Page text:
Mic Product
Feb 13, 2018 · 3 min read

Mic has partnered with Google to produce AMP stories, a new kind of webpage powered by AMP. AMP stories provide a performant, tap-through web interface for publishers. Google has a great walk-through of the format here.

Snippet of an AMP story (Source)

Last summer, when we were figuring out how to produce for this new format, we defined AMP stories by contrasting them with other popular content formats. Here are a few things AMP stories aren’t:

  • Mobile articles: Articles are print pieces that were ported first to desktop and then to mobile. AMP stories are native to mobile devices: visual-first and portrait-oriented.
  • Video: Video is a sit-back experience; you press play and watch. AMP stories are tap-through, which allows the user to progress at their own pace.
  • Snapchat Discover: Historically, in Discover, publishers’ editions have contained several self-contained stories relevant to the brand. AMP stories (usually) tell one story and live on the web (not in a native app).
  • Twitter Moments: Moments are collections of tweets that show the best of what’s happening across Twitter. AMP stories let you use a variety of media to tell a story with your own voice.

So AMP stories are visual-first, portrait-oriented, tap-through, single-story, web-based and multimedia. They represent a new class of editorial product, calling for their own set of design principles. In light of the above, we developed our own working set of AMP story design principles, which are:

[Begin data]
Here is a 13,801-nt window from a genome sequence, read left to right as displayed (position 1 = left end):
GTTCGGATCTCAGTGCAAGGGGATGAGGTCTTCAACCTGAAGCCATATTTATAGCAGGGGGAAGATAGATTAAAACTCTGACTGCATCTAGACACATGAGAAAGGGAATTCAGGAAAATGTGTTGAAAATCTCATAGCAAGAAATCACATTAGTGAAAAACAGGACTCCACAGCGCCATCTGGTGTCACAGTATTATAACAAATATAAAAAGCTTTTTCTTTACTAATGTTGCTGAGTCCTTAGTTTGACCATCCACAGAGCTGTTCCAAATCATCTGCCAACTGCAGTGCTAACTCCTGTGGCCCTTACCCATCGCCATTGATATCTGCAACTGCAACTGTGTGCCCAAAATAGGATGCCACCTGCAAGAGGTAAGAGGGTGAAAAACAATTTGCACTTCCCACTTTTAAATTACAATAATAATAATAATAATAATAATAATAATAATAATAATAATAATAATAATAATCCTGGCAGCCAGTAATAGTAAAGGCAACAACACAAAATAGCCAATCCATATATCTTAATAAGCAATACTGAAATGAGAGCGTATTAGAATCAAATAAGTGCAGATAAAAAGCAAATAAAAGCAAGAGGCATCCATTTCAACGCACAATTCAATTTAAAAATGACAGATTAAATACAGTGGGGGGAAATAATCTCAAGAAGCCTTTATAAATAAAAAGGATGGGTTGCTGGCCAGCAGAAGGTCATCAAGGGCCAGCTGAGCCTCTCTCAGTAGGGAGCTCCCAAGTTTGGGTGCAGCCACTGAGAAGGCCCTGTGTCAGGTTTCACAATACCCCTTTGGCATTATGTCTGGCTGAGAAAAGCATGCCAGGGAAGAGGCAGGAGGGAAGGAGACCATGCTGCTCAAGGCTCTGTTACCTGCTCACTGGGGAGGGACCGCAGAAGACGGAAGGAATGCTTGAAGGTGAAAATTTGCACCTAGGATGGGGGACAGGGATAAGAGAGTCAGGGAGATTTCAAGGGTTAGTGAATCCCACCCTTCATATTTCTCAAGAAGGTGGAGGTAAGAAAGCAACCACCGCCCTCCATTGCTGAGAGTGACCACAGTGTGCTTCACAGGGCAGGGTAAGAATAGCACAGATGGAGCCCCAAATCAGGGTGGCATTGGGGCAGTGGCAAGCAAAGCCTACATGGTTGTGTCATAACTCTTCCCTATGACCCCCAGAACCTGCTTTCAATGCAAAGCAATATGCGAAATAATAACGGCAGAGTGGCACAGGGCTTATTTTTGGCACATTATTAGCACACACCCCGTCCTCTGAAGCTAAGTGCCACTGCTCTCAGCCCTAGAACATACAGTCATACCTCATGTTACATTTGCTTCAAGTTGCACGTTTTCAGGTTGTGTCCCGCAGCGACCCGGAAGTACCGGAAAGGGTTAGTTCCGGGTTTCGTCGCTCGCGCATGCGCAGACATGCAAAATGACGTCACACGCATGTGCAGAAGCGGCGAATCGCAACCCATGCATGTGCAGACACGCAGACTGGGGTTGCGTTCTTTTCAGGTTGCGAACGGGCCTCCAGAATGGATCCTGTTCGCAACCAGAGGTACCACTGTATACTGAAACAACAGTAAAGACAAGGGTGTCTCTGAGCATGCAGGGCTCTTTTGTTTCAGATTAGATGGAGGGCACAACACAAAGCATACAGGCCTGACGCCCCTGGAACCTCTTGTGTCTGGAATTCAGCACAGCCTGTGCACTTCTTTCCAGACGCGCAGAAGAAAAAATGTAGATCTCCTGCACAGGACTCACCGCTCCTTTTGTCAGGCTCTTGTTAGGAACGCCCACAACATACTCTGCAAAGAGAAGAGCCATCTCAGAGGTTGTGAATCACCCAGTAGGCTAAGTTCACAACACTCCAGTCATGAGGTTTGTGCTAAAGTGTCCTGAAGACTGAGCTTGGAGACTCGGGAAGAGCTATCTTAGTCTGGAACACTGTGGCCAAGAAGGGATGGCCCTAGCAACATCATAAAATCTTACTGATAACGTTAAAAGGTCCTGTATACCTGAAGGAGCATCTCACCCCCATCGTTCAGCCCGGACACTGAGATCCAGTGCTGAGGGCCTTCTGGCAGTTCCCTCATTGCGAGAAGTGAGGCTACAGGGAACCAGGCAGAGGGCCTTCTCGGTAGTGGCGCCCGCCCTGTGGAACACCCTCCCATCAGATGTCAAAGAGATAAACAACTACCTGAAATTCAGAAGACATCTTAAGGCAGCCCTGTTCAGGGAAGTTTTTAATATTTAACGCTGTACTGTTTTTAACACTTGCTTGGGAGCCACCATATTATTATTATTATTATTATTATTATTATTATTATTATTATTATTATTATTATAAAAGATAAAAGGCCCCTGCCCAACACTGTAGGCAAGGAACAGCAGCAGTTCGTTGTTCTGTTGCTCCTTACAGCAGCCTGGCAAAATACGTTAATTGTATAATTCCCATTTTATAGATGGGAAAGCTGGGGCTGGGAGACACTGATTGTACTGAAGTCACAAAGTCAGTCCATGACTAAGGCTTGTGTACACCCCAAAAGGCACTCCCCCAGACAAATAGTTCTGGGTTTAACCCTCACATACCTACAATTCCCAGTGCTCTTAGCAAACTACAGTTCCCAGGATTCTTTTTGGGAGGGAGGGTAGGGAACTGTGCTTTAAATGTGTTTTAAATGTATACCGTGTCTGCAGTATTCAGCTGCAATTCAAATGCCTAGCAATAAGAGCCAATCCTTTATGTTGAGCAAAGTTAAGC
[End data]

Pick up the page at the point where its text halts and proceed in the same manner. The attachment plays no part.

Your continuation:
• Take as many pages as you need to tell your story. Given the speed of navigation from one page to another, navigation is not taxing on the user. A year ago we partnered with our friends at Hardbound to do some research on this tap-through format, and we found high completion rates on even very long stories.
  • Minimize text per page. Mobile users are highly distractible, so we want to minimize the cognitive overhead of each page they encounter in our stories. To this end, our internal Story CMS imposes a hard 160-character limit per page, which we’re considering lowering even further.
Screenshot of Mic’s internal Story CMS
  • AMP stories should be crawlable. AMP stories are webpages. To make them intelligible to crawlers, we should use HTML text rather than baked-in text wherever possible and restrict ourselves to short, declarative sentences. Both humans and bots appreciate this.

From an editorial perspective, it’s important to remember that much of AMP stories’ distribution will come from Google search results. With that in mind, there are a few questions we ask that reflect our editorial approach to AMP stories:

  • Is the story evergreen, a timely explainer or recent news coverage?
  • Does the story require visuals to be told most effectively? Are we able to source or create visuals that will help tell the story?
  • Is the story in a core Mic beat, i.e. can it be told with authority and with valuable research and sources?

These guidelines are our v1. As AMP stories roll out to the public, we’re sure to learn a lot more. Let us know what works and doesn’t work as you build your own AMP stories; we’ll do the same.

Posted by stephanie clary, Marcus Moretti and Daniel Rakhamimov

Mic Product Blog

Updates and ideas from the product team at Mic

Mic Product

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Updates and ideas from the Product team at Mic.com.

Mic Product Blog

Updates and ideas from the product team at Mic

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